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Sankey, ASJ, Price ... Oh, My! Huskies Roll Utes
Release: 11/10/2012
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Nov. 10, 2012

Notes | Quotes | Final Stats |  Photo Gallery  | UW Photo Gallery

Washington Washington 34, Utah 15

Saturday, Nov. 10 | CenturyLink Field | Attedance: 60,050
Notes | Quotes | Final Stats |  Photo Gallery 
utah

By Gregg Bell
UW Director of Writing

SEATTLE - The most awaited moment of the Huskies' wildly seesawing season wasn't Keith Price leaping, reaching the ball out across the goal line, and getting whacked in the end zone for a touchdown run against Utah.

It was what he did immediately afterward.

The previously burdened, sullen quarterback popped up as if a Jack in the Box. He smiled through his customized mouthpiece. He shook his head up and down, faced the roaring CenturyLink Field crowd -- and jubilantly put his hands on both hips to strike a look-at-me pose.

The swagger was finally back in KP17.

"Yeah, a little bit," Price said with a more sly grin after his first three-touchdown day against a Football Bowl Subdivision team since his NCAA-record seven touchdowns in last December's Alamo Bowl.

It was one of many revitalizing aspects of suddenly smokin' Washington's 34-15 ransacking of Utah Saturday night.

"I'm starting to get it back," Price said. "I just needed to get myself together."

Bishop Sankey ran for 162 yards on 36 carries with two touchdowns to become the 10th running back in UW history with 1,000 yards in a season. Austin Seferian-Jenkins caught seven more passes from Price for 99 yards to pass Mark Bruener and become Washington's all-time leader for career receptions by a tight end - as a sophomore. He even debuted as a pass-rush defensive end.

Price completed 24 of 33 passes for a season-high 277 yards and two touchdowns passing plus his first rushing touchdown since he outplayed Heisman Trophy winner Robert Griffin III in that astounding Alamo Bowl 11 months ago.

And the Huskies got bowl eligible by bowling over the stunned Utes on a thumping Senior Night in front of 60,050 at cold-yet-sizzling CenturyLink Field.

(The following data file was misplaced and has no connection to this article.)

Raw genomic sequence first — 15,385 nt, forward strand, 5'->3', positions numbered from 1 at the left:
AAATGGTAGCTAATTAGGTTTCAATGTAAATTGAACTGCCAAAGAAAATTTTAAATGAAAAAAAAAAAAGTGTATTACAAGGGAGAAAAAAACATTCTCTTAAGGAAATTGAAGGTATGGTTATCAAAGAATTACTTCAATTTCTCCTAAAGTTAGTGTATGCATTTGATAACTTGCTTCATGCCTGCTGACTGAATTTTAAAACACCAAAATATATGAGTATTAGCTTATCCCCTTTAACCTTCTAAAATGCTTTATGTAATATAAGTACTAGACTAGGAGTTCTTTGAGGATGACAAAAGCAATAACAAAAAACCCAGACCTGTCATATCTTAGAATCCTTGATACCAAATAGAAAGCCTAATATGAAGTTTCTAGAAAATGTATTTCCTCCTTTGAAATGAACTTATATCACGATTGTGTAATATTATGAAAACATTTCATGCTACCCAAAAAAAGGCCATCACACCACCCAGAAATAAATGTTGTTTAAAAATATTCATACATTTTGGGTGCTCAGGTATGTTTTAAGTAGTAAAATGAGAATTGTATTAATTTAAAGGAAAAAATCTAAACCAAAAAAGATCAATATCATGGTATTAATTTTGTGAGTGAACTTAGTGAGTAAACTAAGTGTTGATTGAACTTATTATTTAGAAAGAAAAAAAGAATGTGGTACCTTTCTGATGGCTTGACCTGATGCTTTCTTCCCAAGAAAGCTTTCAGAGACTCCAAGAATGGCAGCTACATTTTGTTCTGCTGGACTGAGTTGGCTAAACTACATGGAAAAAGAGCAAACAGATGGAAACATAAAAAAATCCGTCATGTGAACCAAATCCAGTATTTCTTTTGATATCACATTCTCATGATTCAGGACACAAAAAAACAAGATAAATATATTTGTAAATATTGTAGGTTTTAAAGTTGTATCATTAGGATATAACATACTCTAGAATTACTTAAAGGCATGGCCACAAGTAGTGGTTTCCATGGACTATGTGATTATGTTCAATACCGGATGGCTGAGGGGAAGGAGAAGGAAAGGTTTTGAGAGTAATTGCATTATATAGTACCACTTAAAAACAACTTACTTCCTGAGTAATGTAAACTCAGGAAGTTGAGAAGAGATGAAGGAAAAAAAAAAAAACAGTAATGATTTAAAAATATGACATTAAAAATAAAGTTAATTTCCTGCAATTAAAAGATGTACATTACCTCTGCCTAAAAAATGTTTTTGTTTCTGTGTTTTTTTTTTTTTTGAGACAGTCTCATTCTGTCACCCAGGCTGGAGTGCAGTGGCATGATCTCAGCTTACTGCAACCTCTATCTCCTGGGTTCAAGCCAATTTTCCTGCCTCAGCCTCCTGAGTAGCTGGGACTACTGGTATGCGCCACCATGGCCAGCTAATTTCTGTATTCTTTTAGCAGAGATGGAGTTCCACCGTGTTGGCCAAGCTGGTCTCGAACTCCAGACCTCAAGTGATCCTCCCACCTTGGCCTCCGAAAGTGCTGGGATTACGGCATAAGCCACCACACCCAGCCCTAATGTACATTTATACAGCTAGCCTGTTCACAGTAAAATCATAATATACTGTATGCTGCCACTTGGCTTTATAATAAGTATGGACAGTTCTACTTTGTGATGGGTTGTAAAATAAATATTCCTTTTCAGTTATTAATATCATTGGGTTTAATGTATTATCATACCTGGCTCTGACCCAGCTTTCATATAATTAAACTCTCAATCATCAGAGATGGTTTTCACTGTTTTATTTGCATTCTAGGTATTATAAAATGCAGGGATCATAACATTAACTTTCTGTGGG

The flummoxed, emotion-wracked Price that had turned the ball over 10 times while UW lost three in a row? More gone than that warm weather in Seattle.

Yeah, the Huskies don't remember that, either.

"He was much more the Keith we grew to know and love last season," coach Steve Sarkisian said after Washington (6-4, 4-3 Pac-12) won its third straight. "It's just the energy that he brings. He got an infectious energy that the team really responds to.

"And I'm happy for him. It's been a grind for him this season. He's been through a lot. He's an awesome, awesome kid. And he deserved to have a game like this, to get going."

As Sarkisian noted, all aspects were finally going for the Huskies as they qualified for their third consecutive bowl.

How long ago was that winless season? Eons?

"We talked early on this season as a football team about taking the next step," Sarkisian said of an encore to his 5-7, 7-6 and 7-6 start to his UW tenure. "We're not here playing just to get bowl eligible anymore.

"There is a lot of meat left on the bone in this season."

The Utes (4-6, 2-5) took an early 8-0 lead - then watched Sankey, Seferian-Jenkins, Price, and a thumping defense dominate. UW scored 34 of the next 41 points to improve to 8-0 all-time against Utah.

Price's first touchdown pass came early in the second quarter when Kasen Williams turned his turf cleats into ballet shoes and stuck his toes straight down inside the back line of the end zone, Lynn Swann style. The stylish, 8-yard touchdown catch cut Utah's early lead to 8-7.

Price's other scoring pass was DiAndre Campbell's first touchdown since the Portland State game. It was the first time in seven games someone other than Seferian-Jenkins or Williams had a TD reception, and it put UW up 21-8 early in the third quarter.

The offensive line with four first-year starters that created this shocking 1,000-yard season for Sankey also neutralized national-defensive-player-of-the-year candidate Star Lotulelei and Utah's outstanding defensive front.

The grit and refusal to yield was best exemplified by John Timu. The sophomore linebacker and co-captain got hit in the side of the helmet by his own, flying teammate while trying to stop a Utah run in the third quarter with the Huskies leading 21-15. He lay prone unable to feel the right side of his body for a moment as trainers and doctors rushed to him and a sideline cart was summoned to take him off.